The following year, a Democratic Congress mustered the necessary two-thirds vote to begin the repeal process, which would be completed when ratified by three-quarters of the states. Ratification was to be decided by specially called state conventions, rather than the customary state legislatures, to ensure the amendment’s success. The thirty-six ratifying votes were at hand by December 5, 1933. Section 1 of the resultant Twenty-first Amendment Twenty-first Amendment (U.S. Constitution)[Twenty first Amendment] reads, “The eighteenth article of amendment to the Constitution of the United States is hereby repealed.”

Significance

Although all the states eventually repealed their own separate prohibition laws—Mississippi not until 1966—most of them returned to the licensing system. Local option laws against liquor remain in effect in many dry towns and counties across the United States. National prohibition nevertheless left its mark on the American psyche. Its cast of characters included the “good guys” and “bad guys” that have become legendary parts of American popular culture, such as federal agents Eliot Ness and his “Untouchables,” “Izzie” Einstein, and “Mo” Smith. Their nemeses included the likes of mobsters Al “Scarface” Capone, Johnnie Torrio, George Remus, George “Bugs” Moran, and Bill McCoy, but even respected middle-class citizens were known to have enriched themselves thanks to national prohibition.

Another legacy concerns the larger issue of the advisability, indeed the practicability, of legislating certain kinds of moral behavior. Indeed, the phrase “You can’t legislate morality” has become a truism in American culture. The phrase refers, of course, to private behavior rather than immoral acts that impinge on the rights of others, such as robbery or murder. Prohibition remains in the American imagination as an enduring illustration of the impossibility or inadvisability of legislating morality. It has done little, however, to draw clear lines between public and private behavior in order to set the limits of what counts as “legislating morality”—a debate that continues in the twenty-first century. Eighteenth Amendment (U.S. Constitution) Prohibition Alcohol, U.S. prohibition against Organized crime;Prohibition Temperance movement

Further Reading
  • citation-type="booksimple"

    xlink:type="simple">Cashman, Sean D. Prohibition: The Lie of the Land. New York: Free Press, 1981. A cultural historian distinguishes between fact and legend as they relate to prohibition and profiles its heroes and villains. Illustrations, bibliography.
  • citation-type="booksimple"

    xlink:type="simple">Engelmann, Larry. Intemperance: The Lost War Against Liquor. New York: Free Press, 1979. Focusing on Michigan, a key location during prohibition because of its proximity to Canada, this work evidences how every community became an embattled testing ground for the “noble experiment” and why Michigan was the first state to ratify its repeal.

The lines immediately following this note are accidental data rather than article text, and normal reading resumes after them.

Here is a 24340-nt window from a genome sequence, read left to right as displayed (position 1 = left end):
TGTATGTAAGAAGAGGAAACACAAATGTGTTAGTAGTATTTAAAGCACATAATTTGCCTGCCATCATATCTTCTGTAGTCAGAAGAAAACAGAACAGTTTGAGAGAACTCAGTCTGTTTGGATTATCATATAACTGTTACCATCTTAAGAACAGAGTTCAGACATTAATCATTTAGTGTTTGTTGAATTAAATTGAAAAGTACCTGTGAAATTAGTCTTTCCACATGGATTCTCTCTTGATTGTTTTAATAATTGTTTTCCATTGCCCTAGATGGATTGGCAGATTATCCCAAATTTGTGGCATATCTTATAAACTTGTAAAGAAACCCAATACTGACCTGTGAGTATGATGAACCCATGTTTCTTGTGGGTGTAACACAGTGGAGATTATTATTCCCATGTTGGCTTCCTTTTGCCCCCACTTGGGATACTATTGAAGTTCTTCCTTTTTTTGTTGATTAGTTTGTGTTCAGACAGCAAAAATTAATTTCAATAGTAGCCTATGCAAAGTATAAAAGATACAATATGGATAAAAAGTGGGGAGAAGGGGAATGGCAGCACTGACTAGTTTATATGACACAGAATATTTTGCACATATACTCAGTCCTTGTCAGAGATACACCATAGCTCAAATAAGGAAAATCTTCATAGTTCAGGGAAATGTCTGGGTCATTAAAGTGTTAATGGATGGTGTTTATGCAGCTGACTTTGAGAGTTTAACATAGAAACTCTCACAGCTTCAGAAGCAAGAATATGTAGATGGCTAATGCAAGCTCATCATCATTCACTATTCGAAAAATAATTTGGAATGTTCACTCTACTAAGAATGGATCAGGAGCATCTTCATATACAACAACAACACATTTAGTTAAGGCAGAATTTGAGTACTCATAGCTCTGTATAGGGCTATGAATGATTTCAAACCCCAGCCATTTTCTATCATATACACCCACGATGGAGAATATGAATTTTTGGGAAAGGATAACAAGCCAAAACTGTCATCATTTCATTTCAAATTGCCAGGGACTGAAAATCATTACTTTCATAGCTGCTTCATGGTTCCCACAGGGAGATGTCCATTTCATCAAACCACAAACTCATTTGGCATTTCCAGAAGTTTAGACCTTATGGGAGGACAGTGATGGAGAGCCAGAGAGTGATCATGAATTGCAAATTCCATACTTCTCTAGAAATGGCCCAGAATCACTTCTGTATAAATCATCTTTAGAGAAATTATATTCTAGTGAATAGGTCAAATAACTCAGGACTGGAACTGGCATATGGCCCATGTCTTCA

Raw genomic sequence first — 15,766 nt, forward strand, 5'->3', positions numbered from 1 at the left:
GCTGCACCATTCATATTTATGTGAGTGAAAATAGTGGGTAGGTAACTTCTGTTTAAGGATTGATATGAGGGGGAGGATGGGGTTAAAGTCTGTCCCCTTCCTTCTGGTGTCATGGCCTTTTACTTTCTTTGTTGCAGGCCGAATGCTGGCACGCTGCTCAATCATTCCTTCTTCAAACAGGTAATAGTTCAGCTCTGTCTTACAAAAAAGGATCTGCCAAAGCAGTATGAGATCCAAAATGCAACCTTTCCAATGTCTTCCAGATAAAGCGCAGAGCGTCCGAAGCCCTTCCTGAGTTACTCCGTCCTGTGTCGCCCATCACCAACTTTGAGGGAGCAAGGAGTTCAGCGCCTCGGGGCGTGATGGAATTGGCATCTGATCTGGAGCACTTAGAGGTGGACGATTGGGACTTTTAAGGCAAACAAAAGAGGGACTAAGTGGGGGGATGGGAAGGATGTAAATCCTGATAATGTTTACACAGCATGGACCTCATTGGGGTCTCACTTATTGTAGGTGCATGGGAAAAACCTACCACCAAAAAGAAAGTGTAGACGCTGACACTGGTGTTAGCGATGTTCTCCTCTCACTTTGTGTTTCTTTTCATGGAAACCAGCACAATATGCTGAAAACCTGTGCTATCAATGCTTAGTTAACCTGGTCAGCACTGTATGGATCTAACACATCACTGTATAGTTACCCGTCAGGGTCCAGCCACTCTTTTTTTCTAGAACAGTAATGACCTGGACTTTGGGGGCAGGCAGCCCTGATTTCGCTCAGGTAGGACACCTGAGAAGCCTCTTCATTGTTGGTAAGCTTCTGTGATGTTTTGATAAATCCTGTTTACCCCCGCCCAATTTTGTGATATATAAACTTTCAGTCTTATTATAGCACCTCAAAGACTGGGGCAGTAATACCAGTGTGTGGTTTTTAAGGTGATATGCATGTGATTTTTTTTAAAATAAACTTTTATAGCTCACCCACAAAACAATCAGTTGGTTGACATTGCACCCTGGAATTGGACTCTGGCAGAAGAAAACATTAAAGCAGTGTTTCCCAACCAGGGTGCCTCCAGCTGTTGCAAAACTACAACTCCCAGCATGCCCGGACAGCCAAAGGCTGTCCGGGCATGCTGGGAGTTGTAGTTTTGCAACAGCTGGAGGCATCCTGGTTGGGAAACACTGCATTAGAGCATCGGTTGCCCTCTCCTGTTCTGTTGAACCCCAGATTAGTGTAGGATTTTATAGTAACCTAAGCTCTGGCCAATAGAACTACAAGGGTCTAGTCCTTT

• citation-type="booksimple"

    xlink:type="simple">Kerr, K. Austin. Organized for Prohibition: A New History of the Anti-Saloon League. New Haven, Conn.: Yale University Press, 1985. Using previously unavailable materials, this work traces the history of the pressure group largely responsible for the Eighteenth Amendment but also its decline for both internal and external reasons. Illustrated.
  • citation-type="booksimple"

    xlink:type="simple">Kyvig, David E., ed. Law, Alcohol, and Order: Perspectives on National Prohibition. Westport, Conn.: Greenwood Press, 1985. An excellent collection of essays by contributors examining various aspects of national prohibition, such as its constitutional dimensions, crime, enforcement, and history.
  • citation-type="booksimple"

    xlink:type="simple">Pegram, Thomas R. Battling Demon Rum: The Struggle for a Dry America, 1800-1933. Chicago: Ivan R. Dee, 1998. Long-term history of the American prohibition movement, from its beginnings through its success to its ultimate failure. Bibliographic references and index.
  • citation-type="booksimple"

    xlink:type="simple">Root, Grace C. Women and Repeal: The Story of the Women’s Organization for National Prohibition Reform. New York: Harper & Brothers, 1934. Chronicles efforts by the likes of the Woman’s Christian Temperance Union to continue prohibition.
  • citation-type="booksimple"

    xlink:type="simple">Rumbarger, John J. Profits, Power, and Prohibition: Alcohol Reform and the Industrializing of America, 1800-1930. Albany: State University of New York Press, 1989. A scholarly treatment from a class-oriented perspective, using many original sources.
  • citation-type="booksimple"

    xlink:type="simple">Sinclair, Andrew. Era of Excess: A Social History of the Prohibition Movement. New York: Harper & Row, 1964. A comprehensive, highly annotated history based on primary and secondary sources and describing the evolution of the movement since colonial times.
  • citation-type="booksimple"

    xlink:type="simple">Spinelli, Lawrence. Dry Diplomacy: The United States, Great Britain, and Prohibition. Wilmington, Del.: Scholarly Resources, 1989. This well-documented scholarly study focuses on the impact of national prohibition on foreign, especially Anglo-American, relations in the light of rum-running from the British West Indian colonies to the U.S. coast.
  • citation-type="booksimple"

    xlink:type="simple">Szymanski, Ann-Marie E. Pathways to Prohibition: Radicals, Moderates, and Social Movement Outcomes. Durham, N.C.: Duke University Press, 2003. Close analysis of the strategy and success of the prohibition movement in the early twentieth century. Argues that moderation in rhetoric and strategy was key to building the popular consensus that led to the passage of the Eighteenth Amendment. Bibliographic references and index.